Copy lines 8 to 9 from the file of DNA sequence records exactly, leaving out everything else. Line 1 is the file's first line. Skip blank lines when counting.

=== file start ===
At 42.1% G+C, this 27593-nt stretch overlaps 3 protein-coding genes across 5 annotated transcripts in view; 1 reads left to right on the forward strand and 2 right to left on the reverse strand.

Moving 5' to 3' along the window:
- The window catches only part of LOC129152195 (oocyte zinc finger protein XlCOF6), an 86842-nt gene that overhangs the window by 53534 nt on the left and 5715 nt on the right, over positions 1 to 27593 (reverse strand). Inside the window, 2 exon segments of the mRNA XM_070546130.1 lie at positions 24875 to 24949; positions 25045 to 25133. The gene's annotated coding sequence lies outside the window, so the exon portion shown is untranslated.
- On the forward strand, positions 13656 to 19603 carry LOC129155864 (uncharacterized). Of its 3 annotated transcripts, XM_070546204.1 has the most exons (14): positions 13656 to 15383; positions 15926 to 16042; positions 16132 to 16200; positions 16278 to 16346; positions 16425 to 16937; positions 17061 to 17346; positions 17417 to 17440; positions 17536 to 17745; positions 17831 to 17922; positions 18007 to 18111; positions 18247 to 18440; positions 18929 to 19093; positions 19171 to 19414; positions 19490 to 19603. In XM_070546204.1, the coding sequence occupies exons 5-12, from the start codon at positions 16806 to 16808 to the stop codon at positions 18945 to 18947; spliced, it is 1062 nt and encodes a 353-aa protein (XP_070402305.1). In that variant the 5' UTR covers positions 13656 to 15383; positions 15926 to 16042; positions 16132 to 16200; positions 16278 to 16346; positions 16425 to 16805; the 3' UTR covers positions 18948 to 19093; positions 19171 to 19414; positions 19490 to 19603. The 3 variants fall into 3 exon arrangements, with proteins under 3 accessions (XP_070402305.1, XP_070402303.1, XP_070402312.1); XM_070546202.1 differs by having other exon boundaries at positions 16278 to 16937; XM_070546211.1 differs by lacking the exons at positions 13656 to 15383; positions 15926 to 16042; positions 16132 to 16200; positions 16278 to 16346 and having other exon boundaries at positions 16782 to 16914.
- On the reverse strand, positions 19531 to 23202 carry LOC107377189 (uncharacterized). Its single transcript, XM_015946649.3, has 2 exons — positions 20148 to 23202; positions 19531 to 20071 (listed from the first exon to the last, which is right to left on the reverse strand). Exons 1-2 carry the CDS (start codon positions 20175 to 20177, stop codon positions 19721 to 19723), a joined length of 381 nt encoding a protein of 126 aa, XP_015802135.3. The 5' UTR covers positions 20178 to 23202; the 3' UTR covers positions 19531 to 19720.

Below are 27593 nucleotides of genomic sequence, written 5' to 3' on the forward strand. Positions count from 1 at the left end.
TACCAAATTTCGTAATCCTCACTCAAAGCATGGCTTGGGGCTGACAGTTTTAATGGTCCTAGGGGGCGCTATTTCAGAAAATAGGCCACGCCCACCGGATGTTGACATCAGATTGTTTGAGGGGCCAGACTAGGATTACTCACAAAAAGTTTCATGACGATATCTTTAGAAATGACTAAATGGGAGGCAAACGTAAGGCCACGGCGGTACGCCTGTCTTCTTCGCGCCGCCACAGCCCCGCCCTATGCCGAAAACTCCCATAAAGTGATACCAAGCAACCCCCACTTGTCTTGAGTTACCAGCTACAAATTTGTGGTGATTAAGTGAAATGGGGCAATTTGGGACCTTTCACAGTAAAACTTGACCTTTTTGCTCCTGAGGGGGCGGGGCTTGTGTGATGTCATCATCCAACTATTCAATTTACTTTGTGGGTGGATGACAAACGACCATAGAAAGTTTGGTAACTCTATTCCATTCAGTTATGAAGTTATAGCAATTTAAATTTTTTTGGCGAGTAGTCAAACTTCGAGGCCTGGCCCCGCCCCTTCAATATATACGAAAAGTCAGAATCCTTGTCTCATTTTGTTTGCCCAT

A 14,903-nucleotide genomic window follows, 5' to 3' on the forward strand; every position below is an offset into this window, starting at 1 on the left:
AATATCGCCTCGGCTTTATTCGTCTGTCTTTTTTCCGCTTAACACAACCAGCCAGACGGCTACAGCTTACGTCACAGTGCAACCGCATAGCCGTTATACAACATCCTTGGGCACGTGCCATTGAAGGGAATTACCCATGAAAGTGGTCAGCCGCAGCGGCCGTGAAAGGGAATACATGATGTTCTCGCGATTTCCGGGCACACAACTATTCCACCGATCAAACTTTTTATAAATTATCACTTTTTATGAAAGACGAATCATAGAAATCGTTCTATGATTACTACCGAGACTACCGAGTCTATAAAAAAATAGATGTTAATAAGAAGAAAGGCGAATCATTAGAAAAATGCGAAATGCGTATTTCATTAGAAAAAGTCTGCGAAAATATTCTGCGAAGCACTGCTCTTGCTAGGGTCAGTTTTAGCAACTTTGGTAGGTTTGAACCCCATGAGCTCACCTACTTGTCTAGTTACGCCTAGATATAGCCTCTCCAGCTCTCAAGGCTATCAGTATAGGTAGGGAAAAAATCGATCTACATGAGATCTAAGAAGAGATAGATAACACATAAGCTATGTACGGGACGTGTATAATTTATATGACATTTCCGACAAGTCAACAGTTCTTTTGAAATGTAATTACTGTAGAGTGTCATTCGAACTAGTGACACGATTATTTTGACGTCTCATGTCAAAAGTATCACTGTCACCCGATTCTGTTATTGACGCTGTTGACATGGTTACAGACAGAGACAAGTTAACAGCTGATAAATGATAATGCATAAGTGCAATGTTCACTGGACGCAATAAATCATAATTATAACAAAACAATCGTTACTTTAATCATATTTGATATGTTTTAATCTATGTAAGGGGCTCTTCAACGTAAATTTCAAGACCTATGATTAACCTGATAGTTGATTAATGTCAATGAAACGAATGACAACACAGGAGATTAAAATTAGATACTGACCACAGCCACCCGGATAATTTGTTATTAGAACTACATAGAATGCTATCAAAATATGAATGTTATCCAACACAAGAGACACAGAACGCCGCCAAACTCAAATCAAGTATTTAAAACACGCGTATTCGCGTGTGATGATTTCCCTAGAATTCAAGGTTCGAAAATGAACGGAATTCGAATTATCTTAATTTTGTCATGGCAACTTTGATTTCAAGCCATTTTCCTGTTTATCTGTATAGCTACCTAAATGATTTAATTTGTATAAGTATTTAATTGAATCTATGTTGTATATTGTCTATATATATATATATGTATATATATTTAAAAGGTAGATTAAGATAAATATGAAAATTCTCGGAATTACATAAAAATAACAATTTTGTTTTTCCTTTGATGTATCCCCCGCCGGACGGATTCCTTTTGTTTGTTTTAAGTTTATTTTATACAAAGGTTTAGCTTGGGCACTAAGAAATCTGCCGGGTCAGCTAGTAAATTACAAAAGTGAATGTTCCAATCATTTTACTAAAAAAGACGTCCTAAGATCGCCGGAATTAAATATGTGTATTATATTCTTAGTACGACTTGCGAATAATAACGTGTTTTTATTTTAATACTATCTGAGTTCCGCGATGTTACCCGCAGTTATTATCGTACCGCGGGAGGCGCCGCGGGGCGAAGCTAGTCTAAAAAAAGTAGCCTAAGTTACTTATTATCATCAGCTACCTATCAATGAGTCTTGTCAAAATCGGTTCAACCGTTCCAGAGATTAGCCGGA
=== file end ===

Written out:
A 14,903-nucleotide genomic window follows, 5' to 3' on the forward strand; every position below is an offset into this window, starting at 1 on the left:
AATATCGCCTCGGCTTTATTCGTCTGTCTTTTTTCCGCTTAACACAACCAGCCAGACGGCTACAGCTTACGTCACAGTGCAACCGCATAGCCGTTATACAACATCCTTGGGCACGTGCCATTGAAGGGAATTACCCATGAAAGTGGTCAGCCGCAGCGGCCGTGAAAGGGAATACATGATGTTCTCGCGATTTCCGGGCACACAACTATTCCACCGATCAAACTTTTTATAAATTATCACTTTTTATGAAAGACGAATCATAGAAATCGTTCTATGATTACTACCGAGACTACCGAGTCTATAAAAAAATAGATGTTAATAAGAAGAAAGGCGAATCATTAGAAAAATGCGAAATGCGTATTTCATTAGAAAAAGTCTGCGAAAATATTCTGCGAAGCACTGCTCTTGCTAGGGTCAGTTTTAGCAACTTTGGTAGGTTTGAACCCCATGAGCTCACCTACTTGTCTAGTTACGCCTAGATATAGCCTCTCCAGCTCTCAAGGCTATCAGTATAGGTAGGGAAAAAATCGATCTACATGAGATCTAAGAAGAGATAGATAACACATAAGCTATGTACGGGACGTGTATAATTTATATGACATTTCCGACAAGTCAACAGTTCTTTTGAAATGTAATTACTGTAGAGTGTCATTCGAACTAGTGACACGATTATTTTGACGTCTCATGTCAAAAGTATCACTGTCACCCGATTCTGTTATTGACGCTGTTGACATGGTTACAGACAGAGACAAGTTAACAGCTGATAAATGATAATGCATAAGTGCAATGTTCACTGGACGCAATAAATCATAATTATAACAAAACAATCGTTACTTTAATCATATTTGATATGTTTTAATCTATGTAAGGGGCTCTTCAACGTAAATTTCAAGACCTATGATTAACCTGATAGTTGATTAATGTCAATGAAACGAATGACAACACAGGAGATTAAAATTAGATACTGACCACAGCCACCCGGATAATTTGTTATTAGAACTACATAGAATGCTATCAAAATATGAATGTTATCCAACACAAGAGACACAGAACGCCGCCAAACTCAAATCAAGTATTTAAAACACGCGTATTCGCGTGTGATGATTTCCCTAGAATTCAAGGTTCGAAAATGAACGGAATTCGAATTATCTTAATTTTGTCATGGCAACTTTGATTTCAAGCCATTTTCCTGTTTATCTGTATAGCTACCTAAATGATTTAATTTGTATAAGTATTTAATTGAATCTATGTTGTATATTGTCTATATATATATATATGTATATATATTTAAAAGGTAGATTAAGATAAATATGAAAATTCTCGGAATTACATAAAAATAACAATTTTGTTTTTCCTTTGATGTATCCCCCGCCGGACGGATTCCTTTTGTTTGTTTTAAGTTTATTTTATACAAAGGTTTAGCTTGGGCACTAAGAAATCTGCCGGGTCAGCTAGTAAATTACAAAAGTGAATGTTCCAATCATTTTACTAAAAAAGACGTCCTAAGATCGCCGGAATTAAATATGTGTATTATATTCTTAGTACGACTTGCGAATAATAACGTGTTTTTATTTTAATACTATCTGAGTTCCGCGATGTTACCCGCAGTTATTATCGTACCGCGGGAGGCGCCGCGGGGCGAAGCTAGTCTAAAAAAAGTAGCCTAAGTTACTTATTATCATCAGCTACCTATCAATGAGTCTTGTCAAAATCGGTTCAACCGTTCCAGAGATTAGCCGGA